Life Settlements

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by Steve Goodman

CPA, MBA – President & Chief Executive Officer

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Introduction

Life insurance is an assignable asset. It can be given away, transferred, or sold. With a life settlement, the owner of a life insurance policy sells the policy to a third party in exchange for cash. The owner receives less than the amount of the death benefit but more than the cash surrender value. The third-party buyer will pay all future premiums and collect the death benefit when the insured dies.

A wide range of different types of life insurance policies may qualify for a life settlement. These include term (if convertible), whole life, universal life, variable universal life, and survivorship.

Life settlements are usually used by seniors who are at least 70 years old or have a life expectancy of fewer than 12 years. Ideally, the insured has owned a policy worth at least $200,000 for at least two years. Other factors, such as the insured’s health status and the cost of the policy, also may factor into the life settlement decision.

A life settlement may make sense in the following circumstances:

  • The insured and his or her family no longer need the policy due to new financial circumstances.
  • A better-performing policy with more affordable premiums can now be purchased.
  • The insured can no longer afford the policy premiums.
  • The policy’s beneficiary has died.

Various criteria determine the value of a life settlement, such as the insured’s gender, age, health status and life expectancy; ownership structure and outstanding loans (if any); the number of premiums; and the policy’s cash surrender value.

Taxes on policies sold are calculated as follows:

  • A policy with a cash value equal to or less than the premiums paid incurs capital gains on the sale price less the premiums paid. Assume a policyholder paid $100,000 in premiums for a policy he/she sold for $250,000. The policyholder would pay capital gains taxes on the $150,000 profit.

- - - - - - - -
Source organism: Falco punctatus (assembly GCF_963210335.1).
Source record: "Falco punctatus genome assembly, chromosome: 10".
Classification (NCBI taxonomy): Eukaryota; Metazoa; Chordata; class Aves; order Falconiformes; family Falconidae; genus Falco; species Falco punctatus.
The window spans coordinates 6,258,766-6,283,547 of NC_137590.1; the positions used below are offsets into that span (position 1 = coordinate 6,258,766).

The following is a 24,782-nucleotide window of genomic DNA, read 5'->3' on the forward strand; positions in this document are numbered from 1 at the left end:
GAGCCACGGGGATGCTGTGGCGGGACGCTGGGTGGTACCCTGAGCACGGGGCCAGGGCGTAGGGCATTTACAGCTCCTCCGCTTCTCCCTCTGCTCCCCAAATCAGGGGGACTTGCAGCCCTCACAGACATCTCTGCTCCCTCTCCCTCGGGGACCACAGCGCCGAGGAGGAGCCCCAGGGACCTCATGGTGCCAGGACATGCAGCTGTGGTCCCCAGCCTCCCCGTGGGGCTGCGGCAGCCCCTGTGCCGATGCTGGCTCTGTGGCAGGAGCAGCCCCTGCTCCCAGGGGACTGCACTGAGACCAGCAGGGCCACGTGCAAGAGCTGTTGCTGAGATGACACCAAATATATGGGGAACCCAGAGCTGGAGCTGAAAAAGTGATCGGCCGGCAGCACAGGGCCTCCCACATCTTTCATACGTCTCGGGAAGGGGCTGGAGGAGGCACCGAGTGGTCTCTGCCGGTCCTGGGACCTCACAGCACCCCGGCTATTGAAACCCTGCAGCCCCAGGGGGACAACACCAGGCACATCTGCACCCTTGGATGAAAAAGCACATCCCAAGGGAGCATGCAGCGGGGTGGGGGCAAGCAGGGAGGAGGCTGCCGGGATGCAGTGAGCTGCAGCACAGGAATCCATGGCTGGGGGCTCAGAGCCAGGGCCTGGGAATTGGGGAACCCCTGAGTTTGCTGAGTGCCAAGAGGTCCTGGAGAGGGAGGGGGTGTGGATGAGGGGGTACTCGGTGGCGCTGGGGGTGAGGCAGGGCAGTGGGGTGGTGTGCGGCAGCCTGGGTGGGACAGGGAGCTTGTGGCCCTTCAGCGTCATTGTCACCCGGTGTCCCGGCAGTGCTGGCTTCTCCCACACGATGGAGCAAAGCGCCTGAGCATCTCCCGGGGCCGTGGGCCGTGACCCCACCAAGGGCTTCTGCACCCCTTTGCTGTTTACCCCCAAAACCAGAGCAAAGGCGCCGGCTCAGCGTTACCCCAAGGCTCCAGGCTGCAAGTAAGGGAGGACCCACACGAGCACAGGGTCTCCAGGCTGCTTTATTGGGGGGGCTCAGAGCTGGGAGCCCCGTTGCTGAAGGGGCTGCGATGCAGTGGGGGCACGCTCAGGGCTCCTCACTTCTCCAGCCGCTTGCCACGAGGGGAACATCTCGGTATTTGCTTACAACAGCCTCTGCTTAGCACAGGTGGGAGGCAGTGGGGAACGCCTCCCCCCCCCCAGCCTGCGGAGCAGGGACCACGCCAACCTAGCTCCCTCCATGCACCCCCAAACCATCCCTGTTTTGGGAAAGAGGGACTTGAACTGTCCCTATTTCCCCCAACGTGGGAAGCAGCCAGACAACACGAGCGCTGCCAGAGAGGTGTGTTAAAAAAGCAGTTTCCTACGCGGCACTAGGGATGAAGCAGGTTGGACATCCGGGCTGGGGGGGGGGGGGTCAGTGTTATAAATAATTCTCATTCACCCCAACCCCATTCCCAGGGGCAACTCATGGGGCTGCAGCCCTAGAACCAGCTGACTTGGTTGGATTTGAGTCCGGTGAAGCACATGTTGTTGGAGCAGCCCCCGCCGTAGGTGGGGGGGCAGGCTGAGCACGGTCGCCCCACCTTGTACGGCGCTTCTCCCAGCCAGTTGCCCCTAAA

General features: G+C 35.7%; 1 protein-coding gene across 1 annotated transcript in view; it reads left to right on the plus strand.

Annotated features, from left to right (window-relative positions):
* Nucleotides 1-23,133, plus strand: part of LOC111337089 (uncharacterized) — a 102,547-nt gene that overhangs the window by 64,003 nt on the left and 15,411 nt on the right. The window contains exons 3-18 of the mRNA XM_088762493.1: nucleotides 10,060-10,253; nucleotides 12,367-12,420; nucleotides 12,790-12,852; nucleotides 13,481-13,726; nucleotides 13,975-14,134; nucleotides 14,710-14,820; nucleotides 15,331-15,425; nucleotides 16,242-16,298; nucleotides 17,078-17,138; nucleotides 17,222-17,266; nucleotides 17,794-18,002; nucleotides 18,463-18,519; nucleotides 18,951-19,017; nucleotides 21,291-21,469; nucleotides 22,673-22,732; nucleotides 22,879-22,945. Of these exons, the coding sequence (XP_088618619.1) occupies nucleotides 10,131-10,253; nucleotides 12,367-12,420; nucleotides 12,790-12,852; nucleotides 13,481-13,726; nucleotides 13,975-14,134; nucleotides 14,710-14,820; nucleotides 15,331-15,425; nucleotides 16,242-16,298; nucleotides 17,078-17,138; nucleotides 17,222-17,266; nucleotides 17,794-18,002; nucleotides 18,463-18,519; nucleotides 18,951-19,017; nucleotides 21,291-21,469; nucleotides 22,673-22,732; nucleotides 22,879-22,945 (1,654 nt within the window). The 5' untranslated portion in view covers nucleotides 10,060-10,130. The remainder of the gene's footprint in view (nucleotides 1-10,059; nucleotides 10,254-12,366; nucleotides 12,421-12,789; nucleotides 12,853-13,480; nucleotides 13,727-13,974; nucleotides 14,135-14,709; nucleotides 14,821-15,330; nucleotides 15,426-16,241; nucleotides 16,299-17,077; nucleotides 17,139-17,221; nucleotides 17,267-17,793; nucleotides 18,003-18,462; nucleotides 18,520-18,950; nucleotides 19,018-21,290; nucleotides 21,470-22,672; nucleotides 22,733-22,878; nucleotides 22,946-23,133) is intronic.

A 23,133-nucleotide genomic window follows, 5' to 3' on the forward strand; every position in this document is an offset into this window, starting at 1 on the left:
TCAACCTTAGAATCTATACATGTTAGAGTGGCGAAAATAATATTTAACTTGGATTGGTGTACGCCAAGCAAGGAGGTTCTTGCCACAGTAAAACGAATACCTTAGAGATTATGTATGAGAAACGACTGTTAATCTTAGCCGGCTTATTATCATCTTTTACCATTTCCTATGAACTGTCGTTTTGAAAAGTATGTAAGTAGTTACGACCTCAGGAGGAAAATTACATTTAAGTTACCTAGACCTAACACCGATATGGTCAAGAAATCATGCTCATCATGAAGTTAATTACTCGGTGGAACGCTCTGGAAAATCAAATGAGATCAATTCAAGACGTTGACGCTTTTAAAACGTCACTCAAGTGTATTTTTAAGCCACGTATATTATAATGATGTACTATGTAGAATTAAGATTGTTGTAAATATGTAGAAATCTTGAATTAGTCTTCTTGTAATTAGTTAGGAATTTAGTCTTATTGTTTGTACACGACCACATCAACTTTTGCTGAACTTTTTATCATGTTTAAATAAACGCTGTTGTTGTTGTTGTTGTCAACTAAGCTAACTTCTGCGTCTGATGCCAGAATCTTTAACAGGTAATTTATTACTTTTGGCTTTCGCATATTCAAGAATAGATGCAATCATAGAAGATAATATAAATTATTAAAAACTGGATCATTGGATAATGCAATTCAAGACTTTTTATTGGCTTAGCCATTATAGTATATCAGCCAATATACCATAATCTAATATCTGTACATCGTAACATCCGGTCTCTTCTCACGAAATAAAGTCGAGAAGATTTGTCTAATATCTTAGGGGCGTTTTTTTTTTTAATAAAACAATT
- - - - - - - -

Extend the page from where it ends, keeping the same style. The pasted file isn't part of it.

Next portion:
• A policy with a cash value that exceeds the premium paid incurs ordinary income on the amount the cash value exceeds the premiums paid. Assume a policyholder paid $100,000 in premiums for a policy he/she sold for $250,000. The policy has a cash value of $125,000 reflecting $25,000 in accumulated gains. The policyholder would pay ordinary income on the $25,000 and capital gains on the remaining $125,000.

Depending on the circumstances, a life settlement may or may not be a wise choice for a senior. Professional advisors, such as financial advisors, CPAs, insurance professionals, and estate planning attorneys, should perform due diligence on life settlements so they can help their clients make the right choice.

Steve

CPA, MBA – President & Chief Executive Officer

About Steve Goodman

For more than 30 years, Steven has provided insightful solutions to the challenges of business succession, wealth preservation and charitable planning, focusing on the needs of owners of closely held businesses and high net worth individuals.

He's been featured in the New York Times and is an accomplished speaker and has presented over the years to many organizations and professional groups on efficient business succession, estate planning issues and tax strategies. Steven is a CPA who was vice president of the Trust and Investment Division of JP Morgan Chase and a supervisor for KPMG Peat Marwick, and holds an MBA from Fordham University.

Email Steve today for the business succession planning you deserve.

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It took a lifetime to build your legacy. Give us a call to see how we can help you preserve it.

It took a lifetime to build your legacy. Give us a call to see how we can help you preserve it.

Steve

Get in touch with Steve Goodman today

CPA, MBA – President & Chief Executive Officer

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